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Saturday, October 03, 2009

Former Iraq commander blasts Goldstone

In Friday's Australian, retired General Jim Molan, who was the chief of operations of the multinational force in Iraq in 2004-05, blasts the Goldstone Commission (Hat Tip: Barry Rubin).
With experience of having to tread through this legal and moral minefield while acting as an agent of the statesman who has an obligation to act, I was looking forward to how Goldstone was going to react to questions such as: How much discrimination is enough? How much of the inevitable killing of innocents is too much? How do we equate our complex war aims with the use of military force against a terrorist organisation that flouts the rule of law? How do you assess in legal terms the proportionality of a war between a terrorist force and one of the world's most advanced militaries? If one side uses backyard rockets is the other side not allowed to use precision-guided missiles? Do three Israelis killed and hundreds wounded by backyard rockets equal 1000 Gazans killed by Israeli actions? Given the legal regime recognises the difficulty of military decision-making amid the fog of war, and thus obligates planners and commanders to base decisions on information reasonably available at the time, how did the report handle this issue?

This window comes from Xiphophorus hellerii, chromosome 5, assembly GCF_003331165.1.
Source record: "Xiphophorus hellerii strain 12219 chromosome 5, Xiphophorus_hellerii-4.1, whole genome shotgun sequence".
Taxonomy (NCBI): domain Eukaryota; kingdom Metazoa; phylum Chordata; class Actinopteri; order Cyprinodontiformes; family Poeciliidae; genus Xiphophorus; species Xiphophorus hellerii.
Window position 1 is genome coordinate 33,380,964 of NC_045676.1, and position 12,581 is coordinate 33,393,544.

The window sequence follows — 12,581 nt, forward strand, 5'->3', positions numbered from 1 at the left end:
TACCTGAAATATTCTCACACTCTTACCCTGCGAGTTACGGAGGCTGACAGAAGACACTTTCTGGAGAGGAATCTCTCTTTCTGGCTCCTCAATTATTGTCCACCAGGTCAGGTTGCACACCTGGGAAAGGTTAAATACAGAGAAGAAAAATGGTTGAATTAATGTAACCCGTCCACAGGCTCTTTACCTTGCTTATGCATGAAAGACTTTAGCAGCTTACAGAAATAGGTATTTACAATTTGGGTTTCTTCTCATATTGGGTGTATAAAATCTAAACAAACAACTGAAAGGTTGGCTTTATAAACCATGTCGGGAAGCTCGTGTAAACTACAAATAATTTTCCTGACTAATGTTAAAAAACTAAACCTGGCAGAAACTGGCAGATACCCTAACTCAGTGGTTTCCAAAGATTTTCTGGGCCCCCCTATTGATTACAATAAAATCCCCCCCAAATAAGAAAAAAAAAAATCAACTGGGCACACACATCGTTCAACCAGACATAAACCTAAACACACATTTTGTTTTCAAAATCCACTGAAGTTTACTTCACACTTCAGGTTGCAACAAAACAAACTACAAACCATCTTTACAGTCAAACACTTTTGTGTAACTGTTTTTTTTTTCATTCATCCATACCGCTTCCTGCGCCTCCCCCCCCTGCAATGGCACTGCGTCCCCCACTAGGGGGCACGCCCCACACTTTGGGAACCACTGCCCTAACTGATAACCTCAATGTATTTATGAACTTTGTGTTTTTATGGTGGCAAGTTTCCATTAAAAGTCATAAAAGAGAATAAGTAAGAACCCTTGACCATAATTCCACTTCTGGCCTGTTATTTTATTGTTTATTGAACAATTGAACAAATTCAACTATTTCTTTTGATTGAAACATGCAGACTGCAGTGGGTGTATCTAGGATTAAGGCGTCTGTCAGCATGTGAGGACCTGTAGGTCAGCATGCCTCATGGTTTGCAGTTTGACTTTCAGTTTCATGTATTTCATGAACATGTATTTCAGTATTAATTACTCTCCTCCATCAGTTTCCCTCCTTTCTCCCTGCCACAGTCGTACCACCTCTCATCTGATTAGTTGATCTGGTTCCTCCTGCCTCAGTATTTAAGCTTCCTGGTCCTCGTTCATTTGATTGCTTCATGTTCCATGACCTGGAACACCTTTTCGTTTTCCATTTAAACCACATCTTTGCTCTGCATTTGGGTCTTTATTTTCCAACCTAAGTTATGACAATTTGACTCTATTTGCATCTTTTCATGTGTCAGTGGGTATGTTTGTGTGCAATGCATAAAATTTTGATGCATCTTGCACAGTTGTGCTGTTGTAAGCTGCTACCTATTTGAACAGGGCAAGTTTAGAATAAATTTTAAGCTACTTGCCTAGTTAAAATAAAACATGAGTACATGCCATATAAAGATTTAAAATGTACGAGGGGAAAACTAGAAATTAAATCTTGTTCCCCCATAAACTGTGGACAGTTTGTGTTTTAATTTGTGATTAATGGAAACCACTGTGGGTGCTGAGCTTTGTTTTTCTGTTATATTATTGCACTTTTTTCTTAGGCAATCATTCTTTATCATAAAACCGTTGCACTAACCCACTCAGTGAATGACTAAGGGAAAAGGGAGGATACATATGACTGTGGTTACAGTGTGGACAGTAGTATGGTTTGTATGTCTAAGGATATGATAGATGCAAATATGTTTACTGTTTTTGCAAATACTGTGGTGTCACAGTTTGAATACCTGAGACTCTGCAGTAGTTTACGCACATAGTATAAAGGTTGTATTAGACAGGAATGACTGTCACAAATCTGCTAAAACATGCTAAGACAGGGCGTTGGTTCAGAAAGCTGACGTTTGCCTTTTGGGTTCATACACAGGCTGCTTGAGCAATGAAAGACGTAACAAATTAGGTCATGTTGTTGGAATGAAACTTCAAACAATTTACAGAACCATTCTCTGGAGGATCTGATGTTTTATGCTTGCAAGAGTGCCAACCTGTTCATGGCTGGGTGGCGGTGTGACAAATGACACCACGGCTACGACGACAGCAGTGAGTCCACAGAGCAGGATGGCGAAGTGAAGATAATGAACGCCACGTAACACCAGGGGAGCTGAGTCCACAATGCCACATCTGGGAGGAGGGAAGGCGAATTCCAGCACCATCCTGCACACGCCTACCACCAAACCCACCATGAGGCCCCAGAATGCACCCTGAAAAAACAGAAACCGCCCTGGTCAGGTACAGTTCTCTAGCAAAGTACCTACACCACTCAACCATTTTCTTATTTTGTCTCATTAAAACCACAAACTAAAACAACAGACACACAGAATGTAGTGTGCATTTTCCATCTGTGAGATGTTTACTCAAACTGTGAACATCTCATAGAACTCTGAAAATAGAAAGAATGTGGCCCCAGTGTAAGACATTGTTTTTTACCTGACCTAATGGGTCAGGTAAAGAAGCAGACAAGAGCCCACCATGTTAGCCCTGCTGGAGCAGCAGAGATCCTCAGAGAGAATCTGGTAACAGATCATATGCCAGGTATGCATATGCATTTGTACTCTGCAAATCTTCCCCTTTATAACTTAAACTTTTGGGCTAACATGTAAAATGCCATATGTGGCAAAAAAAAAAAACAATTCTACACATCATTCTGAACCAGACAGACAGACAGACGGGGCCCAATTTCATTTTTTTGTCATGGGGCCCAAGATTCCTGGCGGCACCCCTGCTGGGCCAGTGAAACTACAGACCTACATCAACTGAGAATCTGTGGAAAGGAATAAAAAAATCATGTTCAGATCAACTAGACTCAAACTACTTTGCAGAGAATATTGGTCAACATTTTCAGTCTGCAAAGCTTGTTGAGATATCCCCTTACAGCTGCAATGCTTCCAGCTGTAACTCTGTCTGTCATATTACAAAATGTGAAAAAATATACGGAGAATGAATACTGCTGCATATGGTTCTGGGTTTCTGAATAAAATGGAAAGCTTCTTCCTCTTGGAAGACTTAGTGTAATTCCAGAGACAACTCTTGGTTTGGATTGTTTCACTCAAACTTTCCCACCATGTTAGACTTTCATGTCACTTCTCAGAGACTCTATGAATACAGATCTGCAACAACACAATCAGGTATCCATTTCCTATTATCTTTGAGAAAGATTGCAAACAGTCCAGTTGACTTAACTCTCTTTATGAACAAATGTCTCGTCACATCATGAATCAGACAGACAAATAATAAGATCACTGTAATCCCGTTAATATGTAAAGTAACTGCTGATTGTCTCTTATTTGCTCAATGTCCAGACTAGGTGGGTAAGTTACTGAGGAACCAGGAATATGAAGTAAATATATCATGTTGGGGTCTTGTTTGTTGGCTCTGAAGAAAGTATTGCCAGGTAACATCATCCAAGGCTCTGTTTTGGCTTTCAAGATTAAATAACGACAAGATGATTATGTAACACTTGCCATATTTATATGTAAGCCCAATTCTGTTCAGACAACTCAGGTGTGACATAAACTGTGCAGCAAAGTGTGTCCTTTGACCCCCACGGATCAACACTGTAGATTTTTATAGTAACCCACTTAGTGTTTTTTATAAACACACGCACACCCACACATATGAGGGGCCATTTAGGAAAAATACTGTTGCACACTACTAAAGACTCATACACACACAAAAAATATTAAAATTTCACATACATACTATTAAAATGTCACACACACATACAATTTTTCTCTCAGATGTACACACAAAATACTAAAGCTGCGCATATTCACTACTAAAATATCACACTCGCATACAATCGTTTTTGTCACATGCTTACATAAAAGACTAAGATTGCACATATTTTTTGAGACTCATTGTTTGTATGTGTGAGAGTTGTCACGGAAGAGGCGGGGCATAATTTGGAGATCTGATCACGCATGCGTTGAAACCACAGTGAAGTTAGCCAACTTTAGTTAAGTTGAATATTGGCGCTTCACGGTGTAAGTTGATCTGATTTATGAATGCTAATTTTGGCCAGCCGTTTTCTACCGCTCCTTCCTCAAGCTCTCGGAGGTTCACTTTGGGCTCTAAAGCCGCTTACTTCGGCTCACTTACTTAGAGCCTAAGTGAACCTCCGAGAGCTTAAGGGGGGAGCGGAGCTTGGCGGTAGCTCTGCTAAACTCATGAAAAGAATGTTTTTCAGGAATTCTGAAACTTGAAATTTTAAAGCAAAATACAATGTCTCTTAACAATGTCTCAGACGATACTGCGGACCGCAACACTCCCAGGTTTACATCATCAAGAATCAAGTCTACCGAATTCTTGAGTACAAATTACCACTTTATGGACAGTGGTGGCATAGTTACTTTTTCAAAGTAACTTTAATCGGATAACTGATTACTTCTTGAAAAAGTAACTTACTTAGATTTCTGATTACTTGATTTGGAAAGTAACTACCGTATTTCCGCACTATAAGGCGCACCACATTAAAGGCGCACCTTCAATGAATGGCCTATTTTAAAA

On these and many other questions, the Goldstone report is strangely silent, a luxury that I did not have in Iraq, and a luxury that the Israeli commanders probably did not have in Gaza.

The Goldstone report is an opinion by one group of people putting forward their judgments, with limited access to the facts, and reflecting their own prejudices. The difference in tone and attitude in the report when discussing Israeli and Hamas actions is surprising.

I probably do not need to state for most readers that as a soldier who has run a war against an opponent not dissimilar to Hamas, facing problems perhaps similar to those faced by Israeli commanders, my sympathies tend to lie with the Israelis. I can hold and openly declare those prejudices even while I acknowledge that within institutions that may be overall just and moral, there can be individuals or small groups who act outside the law. They must be dealt with, and in my war, they were.

But having stated my prejudice, I think I may be more honest than Goldstone, who seems to pass off his prejudices in a report that cannot be based on fact, and uses judicial language and credibility to do so. It comes down to equality of scepticism: if you refuse to believe anything the Israelis say, then you have no right to unquestioningly accept what Hamas says.
Read the whole thing.


At 4:10 AM, Blogger NormanF said...

Goldstone never pretended to be impartial. Its bias was set out in the resolution that appointed it and in the report it prepared for the UN Human Right Council's consideration.


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